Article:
The House Human Services Finance & Policy committee and the Senate Human Services Reform Finance & Policy Committee produced Omnibus Bills (HF 2127 & SF 383) that omitted language originally introduced as HF 1431 and SF 984. This language would have updated the state statute to include a policy allowing Personal Care Assistants (PCAs) to drive their clients to medical appointments, community events, errands, etc. The change came as a surprise to the stakeholders of HF 1431 & SF 984. Both bills passed out of committees in their respective chambers with bi-partisan support and recommendations for inclusions in omnibus bills. Many Minnesotans with disabilities rely on their PCAs to stay connected to their communities, and this simple policy change would improve that significantly. The Minnesota Council on Disability and partner organizations will be lobbying both Human Services committees to amend their omnibus bills to include the Restoring Community Access to the PCA Program provisions.
Metro Mobility is an important program many Minnesotans with disabilities rely on for transportation access in the Twin Cities metro area. The Senate Transportation Finance & Policy Committee introduced an Omnibus Bill (SF 1159) containing provisions attempting to replace state funding of Metro Mobility with federal funding from the recently passed American Rescue Plan. Minnesota Council Disability finds this problematic. The state should not shirk its responsibility to serve its residents with disabilities. It should be using federal dollars to supplement the state funding of Metro Mobility, improving efficiency and expanding access to the program.
The Minnesota Council on Disability continues to monitor these Omnibus Bills and other bills debated in the legislature. Please contact your state legislators and demand that they prioritize Minnesotans with disabilities!
March 22, 2021
The Minnesota Council on Disability’s (MCD) Legislative Update for March 22, 2021. Public Policy Director Trevor Turner provides an update on MCD’s legislative agenda:
- Restoring Community Access to the PCA Program
- Interactive Process Amendment for Disability Workplace Accommodations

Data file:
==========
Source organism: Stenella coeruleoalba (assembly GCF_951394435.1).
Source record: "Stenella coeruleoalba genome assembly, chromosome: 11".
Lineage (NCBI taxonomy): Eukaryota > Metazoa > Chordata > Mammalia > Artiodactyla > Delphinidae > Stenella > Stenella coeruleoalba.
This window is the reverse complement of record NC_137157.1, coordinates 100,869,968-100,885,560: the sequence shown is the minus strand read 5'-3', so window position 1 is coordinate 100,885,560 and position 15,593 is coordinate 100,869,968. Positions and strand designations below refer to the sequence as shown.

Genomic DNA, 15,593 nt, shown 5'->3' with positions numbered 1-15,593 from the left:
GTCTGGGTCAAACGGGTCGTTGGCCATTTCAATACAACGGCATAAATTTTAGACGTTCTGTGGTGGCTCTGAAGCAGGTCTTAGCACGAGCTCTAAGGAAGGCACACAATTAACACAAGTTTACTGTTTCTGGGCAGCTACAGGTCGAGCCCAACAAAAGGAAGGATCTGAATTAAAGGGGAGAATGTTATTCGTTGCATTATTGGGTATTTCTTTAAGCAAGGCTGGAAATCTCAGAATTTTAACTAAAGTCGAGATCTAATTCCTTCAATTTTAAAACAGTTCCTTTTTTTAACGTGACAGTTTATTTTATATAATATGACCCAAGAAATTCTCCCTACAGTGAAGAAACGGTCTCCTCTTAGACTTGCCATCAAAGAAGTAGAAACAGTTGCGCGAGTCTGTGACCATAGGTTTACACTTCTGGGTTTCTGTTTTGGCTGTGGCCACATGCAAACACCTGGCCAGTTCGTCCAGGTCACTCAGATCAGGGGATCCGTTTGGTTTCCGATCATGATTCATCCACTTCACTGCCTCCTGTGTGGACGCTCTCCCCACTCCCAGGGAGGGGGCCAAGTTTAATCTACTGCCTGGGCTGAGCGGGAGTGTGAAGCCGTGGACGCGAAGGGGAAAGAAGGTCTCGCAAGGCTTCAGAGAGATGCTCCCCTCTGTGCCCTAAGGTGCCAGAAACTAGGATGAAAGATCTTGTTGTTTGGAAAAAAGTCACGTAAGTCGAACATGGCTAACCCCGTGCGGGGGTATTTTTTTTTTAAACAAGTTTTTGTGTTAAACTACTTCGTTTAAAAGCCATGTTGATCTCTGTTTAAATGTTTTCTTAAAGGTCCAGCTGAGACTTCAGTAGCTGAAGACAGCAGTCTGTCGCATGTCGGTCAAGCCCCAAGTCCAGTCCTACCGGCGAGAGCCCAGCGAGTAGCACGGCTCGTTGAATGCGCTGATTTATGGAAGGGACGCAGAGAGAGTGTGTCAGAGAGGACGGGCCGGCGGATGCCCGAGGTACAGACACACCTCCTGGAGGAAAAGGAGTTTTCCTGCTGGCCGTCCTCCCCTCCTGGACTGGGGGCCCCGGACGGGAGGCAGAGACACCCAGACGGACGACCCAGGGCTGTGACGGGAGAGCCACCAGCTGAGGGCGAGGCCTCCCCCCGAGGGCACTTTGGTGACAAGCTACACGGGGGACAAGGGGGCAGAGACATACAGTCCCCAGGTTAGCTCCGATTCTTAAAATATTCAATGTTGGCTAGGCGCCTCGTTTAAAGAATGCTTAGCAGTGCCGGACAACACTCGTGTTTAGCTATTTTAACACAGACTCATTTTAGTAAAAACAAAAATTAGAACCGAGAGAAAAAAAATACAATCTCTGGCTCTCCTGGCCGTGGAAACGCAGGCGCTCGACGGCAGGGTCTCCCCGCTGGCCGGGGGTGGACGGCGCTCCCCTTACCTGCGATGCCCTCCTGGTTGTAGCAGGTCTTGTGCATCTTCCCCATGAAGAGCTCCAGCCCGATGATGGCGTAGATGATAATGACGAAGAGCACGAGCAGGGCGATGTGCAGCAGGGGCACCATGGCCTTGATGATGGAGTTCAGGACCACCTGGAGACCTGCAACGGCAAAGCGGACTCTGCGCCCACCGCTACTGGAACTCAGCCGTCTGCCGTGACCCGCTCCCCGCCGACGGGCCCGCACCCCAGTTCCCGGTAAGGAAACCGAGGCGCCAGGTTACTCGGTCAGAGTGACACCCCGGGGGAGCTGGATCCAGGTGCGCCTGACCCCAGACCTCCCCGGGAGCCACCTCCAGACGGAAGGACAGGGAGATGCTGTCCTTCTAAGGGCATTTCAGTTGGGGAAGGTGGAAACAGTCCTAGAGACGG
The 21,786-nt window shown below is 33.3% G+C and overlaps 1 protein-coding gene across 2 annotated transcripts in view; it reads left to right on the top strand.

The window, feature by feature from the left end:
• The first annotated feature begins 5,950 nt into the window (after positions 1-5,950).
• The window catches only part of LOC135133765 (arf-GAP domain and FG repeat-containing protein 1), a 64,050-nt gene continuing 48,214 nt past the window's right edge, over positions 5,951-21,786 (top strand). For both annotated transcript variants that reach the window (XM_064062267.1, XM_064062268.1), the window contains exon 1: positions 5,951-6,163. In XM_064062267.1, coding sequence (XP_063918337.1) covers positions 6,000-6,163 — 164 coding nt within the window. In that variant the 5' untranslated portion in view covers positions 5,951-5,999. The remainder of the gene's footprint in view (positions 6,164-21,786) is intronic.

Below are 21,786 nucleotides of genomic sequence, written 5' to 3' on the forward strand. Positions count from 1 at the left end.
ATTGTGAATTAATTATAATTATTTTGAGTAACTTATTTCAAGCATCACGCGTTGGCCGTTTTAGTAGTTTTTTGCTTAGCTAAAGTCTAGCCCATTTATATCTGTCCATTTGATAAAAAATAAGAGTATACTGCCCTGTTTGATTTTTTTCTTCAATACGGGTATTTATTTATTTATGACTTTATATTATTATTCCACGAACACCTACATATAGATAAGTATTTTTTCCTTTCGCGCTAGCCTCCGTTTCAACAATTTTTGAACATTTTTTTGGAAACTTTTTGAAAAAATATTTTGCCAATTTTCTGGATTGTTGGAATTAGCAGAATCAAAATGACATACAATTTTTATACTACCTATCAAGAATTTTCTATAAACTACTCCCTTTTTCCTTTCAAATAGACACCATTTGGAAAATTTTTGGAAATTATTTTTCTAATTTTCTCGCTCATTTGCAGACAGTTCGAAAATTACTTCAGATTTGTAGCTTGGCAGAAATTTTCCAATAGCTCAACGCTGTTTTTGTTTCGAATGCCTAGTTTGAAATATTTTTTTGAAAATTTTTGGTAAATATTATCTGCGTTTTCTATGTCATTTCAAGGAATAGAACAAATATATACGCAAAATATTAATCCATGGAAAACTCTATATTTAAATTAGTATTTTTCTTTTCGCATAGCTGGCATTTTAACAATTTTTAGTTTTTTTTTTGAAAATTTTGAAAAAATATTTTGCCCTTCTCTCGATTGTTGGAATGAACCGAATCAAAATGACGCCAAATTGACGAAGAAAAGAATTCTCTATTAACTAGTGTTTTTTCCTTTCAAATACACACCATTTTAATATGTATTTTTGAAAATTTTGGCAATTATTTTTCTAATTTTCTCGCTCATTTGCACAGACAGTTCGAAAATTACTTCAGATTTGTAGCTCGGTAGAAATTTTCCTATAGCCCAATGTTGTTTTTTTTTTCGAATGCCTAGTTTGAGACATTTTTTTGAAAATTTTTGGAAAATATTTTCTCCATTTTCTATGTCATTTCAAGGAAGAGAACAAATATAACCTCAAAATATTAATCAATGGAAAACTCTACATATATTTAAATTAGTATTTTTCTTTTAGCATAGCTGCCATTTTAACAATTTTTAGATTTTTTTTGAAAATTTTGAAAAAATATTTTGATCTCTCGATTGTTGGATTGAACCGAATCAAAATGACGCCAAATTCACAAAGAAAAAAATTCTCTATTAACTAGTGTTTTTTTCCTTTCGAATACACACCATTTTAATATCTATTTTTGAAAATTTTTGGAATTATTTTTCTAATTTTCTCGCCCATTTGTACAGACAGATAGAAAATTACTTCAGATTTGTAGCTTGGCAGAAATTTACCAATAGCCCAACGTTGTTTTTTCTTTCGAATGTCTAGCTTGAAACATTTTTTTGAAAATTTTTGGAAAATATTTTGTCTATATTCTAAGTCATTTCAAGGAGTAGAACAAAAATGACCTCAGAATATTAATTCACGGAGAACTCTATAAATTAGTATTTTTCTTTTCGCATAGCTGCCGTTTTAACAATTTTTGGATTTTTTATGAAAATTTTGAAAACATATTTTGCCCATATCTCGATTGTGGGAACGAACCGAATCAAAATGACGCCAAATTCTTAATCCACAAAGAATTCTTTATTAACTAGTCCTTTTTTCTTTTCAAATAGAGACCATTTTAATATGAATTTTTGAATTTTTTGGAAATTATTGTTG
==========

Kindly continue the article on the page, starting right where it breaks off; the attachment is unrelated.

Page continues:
- Governor’s Revised COVID-19 Budget and Disability Communities event
March 18, 2021
Restoring Community Access to the PCA Program
On March 4, 2021, the House Human Services Finance & Policy Committee heard HF 1431: Restoring Community Access to the PCA Program, authored by Representative Frederick (DFL 19B) of Mankato. MCD Council Member Ted Stamp and MCD Policy Advisor Kody Olson testified. The bill passed out of committee and was moved to be laid over for possible inclusion in a budget omnibus bill.
On February 23, 2021, the Senate Human Services Reform Finance & Policy Committee heard the companion bill, SF 984, authored by Senator Mathews (R 15) of Princeton. It also passed out of committee and was moved to be laid over for possible inclusion in a budget omnibus bill.
This bill met the first and second committee deadlines; it will now go to the conference committee to be considered for the fiscal omnibus bill. MCD also requested that Governor Walz include HF 1431/ SF 984 in the updated Governors budget, expected to be released this week.
This bill is important because it helps increase community access for Minnesotans who use the PCA program. It also provides alternative transportation methods to COVID-19 testing and vaccine sites. This policy will be another tool to end the pandemic and protect the lives of Minnesotans with disabilities.
Interactive Process Amendment for Disability Workplace Accommodations
On Thursday, March 11, 2021, the House Judiciary & Civil Law Committee heard HF2010: Disability Interactive Process Amendment for Workplace Disability Accommodations, authored by Representative Reyer (DFL 51B) of Eagan. HF2010 passed out of the House Judiciary & Civil Law Committee with a bi-partisan 16-0 vote, allowing the bill to meet the first committee deadline.
The senate companion bill is SF1939, authored by Senator Abeler (R 35) of Anoka. It must be heard in the Senate Civil Law & Data Practices Committee by Friday, March 19, 2021, to meet the second committee deadline and move forward for consideration into State Statute.
In 2019, the Minnesota Supreme Court ruled that an interactive process, essentially a back and forth conversation about workplace disability accommodations between an employee and an employer, was not required when discussing a reasonable workplace accommodation. Therefore, the Minnesota State Government cannot assist and provide clarity to employers and people with disabilities in the interactive process. This ruling puts employers at risk for litigation by the US Department of Justice and makes it harder for people with disabilities to get workplace accommodations.
HF2010/SF1939 rectifies this technicality by explicitly adding the “interactive process” language to the Minnesota Human Rights Act (MHRA) to realign state and federal law. This bill will improve the employment workplace experience for Minnesotans with disabilities and provide clear guidance to Minnesotan employers on how to engage in this process, thus mitigating risk for potential discrimination lawsuits by the Department of Justice under the ADA.